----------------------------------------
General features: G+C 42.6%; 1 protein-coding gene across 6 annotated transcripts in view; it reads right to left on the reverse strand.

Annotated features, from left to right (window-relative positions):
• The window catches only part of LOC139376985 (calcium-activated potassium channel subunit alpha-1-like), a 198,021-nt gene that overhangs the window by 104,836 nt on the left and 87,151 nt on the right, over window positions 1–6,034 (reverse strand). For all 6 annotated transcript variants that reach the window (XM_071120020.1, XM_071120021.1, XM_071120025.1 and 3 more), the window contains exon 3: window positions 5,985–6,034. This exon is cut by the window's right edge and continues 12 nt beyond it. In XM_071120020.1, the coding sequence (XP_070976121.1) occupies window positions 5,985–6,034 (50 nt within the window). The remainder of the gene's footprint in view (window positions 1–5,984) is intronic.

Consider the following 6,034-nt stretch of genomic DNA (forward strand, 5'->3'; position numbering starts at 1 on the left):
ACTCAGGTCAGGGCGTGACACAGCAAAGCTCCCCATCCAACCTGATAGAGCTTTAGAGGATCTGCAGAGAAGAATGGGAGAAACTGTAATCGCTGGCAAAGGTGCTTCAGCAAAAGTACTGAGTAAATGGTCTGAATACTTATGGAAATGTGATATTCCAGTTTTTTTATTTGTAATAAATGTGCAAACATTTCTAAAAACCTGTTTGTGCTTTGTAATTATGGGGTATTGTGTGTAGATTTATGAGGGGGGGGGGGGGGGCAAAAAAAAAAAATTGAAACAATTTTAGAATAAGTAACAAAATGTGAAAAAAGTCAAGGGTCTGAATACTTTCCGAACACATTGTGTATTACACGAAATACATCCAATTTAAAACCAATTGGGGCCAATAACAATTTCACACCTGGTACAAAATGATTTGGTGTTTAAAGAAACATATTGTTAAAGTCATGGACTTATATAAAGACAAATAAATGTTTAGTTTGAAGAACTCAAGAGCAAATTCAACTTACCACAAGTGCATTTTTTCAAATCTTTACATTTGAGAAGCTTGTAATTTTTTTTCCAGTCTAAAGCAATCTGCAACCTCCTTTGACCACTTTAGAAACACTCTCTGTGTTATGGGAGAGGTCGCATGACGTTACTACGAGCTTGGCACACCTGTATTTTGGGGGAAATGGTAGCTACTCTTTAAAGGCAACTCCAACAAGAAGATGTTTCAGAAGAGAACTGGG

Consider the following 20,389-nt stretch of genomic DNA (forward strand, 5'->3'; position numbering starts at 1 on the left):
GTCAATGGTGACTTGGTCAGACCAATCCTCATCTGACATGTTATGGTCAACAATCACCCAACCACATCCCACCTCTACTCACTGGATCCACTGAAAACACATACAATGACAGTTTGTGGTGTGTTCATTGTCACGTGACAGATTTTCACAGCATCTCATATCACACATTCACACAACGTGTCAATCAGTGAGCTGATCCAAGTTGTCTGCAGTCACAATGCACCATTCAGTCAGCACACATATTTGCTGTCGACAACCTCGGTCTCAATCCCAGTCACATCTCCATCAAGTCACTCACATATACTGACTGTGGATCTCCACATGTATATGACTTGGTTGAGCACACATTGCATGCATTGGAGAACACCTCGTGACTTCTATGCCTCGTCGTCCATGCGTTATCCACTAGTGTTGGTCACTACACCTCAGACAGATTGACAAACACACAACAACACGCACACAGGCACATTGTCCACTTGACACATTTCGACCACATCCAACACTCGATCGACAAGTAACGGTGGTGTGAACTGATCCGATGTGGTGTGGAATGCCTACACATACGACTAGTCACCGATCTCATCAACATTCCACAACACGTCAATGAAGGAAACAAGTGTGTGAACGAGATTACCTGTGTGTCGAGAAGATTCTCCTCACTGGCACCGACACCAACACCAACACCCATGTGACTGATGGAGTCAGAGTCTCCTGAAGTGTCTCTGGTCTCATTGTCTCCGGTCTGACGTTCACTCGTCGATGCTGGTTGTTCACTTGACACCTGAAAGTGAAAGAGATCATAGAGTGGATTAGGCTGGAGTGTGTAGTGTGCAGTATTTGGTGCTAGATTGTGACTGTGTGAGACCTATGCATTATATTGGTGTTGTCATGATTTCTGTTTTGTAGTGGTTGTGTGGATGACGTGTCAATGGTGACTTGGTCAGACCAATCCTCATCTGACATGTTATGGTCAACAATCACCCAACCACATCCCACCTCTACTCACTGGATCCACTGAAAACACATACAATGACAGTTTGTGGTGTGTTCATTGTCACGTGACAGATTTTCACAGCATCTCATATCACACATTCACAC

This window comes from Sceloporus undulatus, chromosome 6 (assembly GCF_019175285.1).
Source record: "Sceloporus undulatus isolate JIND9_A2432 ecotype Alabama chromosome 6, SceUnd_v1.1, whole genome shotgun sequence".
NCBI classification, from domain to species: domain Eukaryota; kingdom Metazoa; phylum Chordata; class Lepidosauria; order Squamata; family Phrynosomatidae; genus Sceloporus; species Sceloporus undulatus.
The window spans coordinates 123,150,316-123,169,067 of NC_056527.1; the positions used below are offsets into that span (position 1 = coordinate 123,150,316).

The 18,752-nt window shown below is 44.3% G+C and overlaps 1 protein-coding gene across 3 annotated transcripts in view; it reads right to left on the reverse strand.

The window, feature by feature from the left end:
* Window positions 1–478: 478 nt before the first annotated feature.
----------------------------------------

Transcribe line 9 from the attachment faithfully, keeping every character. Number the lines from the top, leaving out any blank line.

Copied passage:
Source record: "Sceloporus undulatus isolate JIND9_A2432 ecotype Alabama chromosome 6, SceUnd_v1.1, whole genome shotgun sequence".